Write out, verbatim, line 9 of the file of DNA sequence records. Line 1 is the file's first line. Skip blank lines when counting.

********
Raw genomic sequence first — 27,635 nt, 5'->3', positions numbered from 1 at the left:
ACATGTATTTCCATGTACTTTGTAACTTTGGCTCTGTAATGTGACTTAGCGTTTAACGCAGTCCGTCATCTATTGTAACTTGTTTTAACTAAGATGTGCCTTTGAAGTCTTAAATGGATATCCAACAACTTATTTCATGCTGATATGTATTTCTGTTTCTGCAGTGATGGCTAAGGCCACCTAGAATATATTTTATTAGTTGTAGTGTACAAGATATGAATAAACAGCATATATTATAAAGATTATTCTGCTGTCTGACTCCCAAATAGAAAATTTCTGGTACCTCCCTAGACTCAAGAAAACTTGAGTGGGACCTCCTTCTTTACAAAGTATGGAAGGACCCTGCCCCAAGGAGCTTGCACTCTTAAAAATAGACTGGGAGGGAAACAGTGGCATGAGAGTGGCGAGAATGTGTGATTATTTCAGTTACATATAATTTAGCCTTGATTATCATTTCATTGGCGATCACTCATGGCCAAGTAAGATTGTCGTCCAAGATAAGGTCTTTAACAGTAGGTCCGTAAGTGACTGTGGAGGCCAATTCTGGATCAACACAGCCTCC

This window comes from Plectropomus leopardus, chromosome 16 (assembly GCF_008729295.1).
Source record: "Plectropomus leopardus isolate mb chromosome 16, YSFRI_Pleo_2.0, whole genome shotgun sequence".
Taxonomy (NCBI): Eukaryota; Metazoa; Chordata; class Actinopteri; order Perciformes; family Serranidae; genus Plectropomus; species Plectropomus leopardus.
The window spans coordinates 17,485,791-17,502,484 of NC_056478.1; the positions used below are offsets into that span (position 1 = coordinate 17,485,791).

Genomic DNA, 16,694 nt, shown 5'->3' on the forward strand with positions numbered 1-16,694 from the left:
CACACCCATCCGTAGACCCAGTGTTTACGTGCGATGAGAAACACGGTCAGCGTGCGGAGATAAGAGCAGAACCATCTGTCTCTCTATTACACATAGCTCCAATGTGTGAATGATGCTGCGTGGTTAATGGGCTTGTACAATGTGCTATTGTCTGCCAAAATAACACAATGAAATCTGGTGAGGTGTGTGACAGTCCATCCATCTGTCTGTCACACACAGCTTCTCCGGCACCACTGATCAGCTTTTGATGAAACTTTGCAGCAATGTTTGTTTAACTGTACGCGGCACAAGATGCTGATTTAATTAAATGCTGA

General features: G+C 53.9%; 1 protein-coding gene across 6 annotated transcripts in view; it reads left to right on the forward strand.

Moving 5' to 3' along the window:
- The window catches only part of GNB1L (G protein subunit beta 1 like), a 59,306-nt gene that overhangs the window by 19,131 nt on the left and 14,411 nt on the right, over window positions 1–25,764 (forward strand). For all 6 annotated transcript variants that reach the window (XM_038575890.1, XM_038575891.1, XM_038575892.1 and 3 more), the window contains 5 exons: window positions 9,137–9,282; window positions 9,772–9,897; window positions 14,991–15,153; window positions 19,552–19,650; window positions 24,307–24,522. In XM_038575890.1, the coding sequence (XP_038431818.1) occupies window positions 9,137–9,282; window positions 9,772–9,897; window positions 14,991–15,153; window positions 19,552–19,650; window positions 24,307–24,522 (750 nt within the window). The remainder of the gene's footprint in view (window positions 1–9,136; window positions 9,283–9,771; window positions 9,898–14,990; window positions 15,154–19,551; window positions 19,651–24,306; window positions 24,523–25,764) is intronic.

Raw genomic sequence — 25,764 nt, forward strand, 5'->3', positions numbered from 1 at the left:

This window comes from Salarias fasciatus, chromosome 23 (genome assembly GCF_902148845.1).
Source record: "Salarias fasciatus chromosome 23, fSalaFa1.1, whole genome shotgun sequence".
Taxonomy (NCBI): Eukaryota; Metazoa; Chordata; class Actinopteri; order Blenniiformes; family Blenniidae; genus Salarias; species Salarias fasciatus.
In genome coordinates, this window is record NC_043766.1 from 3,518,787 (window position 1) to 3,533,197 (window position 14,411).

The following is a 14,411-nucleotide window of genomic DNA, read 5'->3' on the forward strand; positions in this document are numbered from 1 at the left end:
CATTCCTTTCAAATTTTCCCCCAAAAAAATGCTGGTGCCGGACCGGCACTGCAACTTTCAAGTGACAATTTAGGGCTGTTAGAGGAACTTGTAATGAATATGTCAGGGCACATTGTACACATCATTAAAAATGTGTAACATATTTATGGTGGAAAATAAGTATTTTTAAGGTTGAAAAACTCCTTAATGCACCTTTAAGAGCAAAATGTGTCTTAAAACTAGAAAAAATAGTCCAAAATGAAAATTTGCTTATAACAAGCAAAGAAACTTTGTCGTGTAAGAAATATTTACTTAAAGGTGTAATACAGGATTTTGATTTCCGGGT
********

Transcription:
General features: G+C 53.9%; 1 protein-coding gene across 6 annotated transcripts in view; it reads left to right on the forward strand.